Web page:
Playing a variety of games has the benefit of helping the player separate overall strategic lessons from tactics that work to exploit the foibles of one particular game. One of the more extreme examples is the game Victoria II, set in the nineteenth century, in which one of the resources required to create an artillery unit is liquor. The need for fire support, in turn, drives an enormous global demand for liquor to feed the war machine which consequently makes uninterrupted access to liquor more of a strategic imperative than access to traditional resources like steel, cattle, or coal. One only needs to take a sober view of similar games, which do not feature liquor as a resource, to realize that liquor is not quite so vital to the conduct of military affairs as Victoria II posits.
Use Historical Games as the Starting Point for Looking into the Past, Not as an Authority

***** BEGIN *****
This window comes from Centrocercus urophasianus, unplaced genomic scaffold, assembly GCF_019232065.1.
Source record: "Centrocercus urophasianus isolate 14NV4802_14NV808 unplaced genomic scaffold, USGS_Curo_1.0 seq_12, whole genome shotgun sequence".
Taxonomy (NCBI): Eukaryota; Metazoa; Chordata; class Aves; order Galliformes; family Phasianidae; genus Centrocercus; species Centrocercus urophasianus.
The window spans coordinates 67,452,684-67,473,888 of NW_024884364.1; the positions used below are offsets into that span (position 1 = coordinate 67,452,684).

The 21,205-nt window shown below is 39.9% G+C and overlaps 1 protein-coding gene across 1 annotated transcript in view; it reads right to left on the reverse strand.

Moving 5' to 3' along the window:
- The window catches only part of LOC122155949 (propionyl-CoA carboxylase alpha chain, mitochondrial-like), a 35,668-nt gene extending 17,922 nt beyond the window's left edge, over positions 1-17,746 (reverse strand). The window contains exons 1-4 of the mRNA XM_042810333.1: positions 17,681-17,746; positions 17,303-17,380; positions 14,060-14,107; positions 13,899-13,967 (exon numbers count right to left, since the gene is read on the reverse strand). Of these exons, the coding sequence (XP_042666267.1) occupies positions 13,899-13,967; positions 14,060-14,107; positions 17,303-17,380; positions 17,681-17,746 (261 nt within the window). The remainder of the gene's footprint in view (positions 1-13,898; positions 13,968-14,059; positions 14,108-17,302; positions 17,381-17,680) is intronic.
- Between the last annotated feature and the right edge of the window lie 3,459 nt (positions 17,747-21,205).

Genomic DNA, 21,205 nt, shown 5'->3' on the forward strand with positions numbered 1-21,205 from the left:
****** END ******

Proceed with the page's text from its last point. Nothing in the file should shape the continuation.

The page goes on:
Historical nuance is inevitably a casualty of simplification in strategy games. Many games take civilizations or nations such as the Zulu, Britons, and Aztecs and have them behave more or less the same but with aesthetic differences, a single unique feature (e.g., the Zulu can train Impi warriors), or a bonus very loosely based on history (e.g., British shepherds work 25 percent faster than everyone else’s). Sometimes, such as in the case of Rome: Total War’s portrayal of Ptolemaic Egyptians as charioteers, the developers were simply wrong. Historical games can also reinforce misconceptions. In many games featuring colonialism and imperialism, territory that can be colonized is incorrectly portrayed as empty or unsettled, just waiting to be utilized by the player. Sub-Saharan Africa is the most frequent victim of this unfortunate trope. Australia, too, is often a vacuum awaiting “civilization.” While this may model the contemporary rhetoric of colonial powers, it misrepresents colonialism as a phenomenon and callously erases its victims.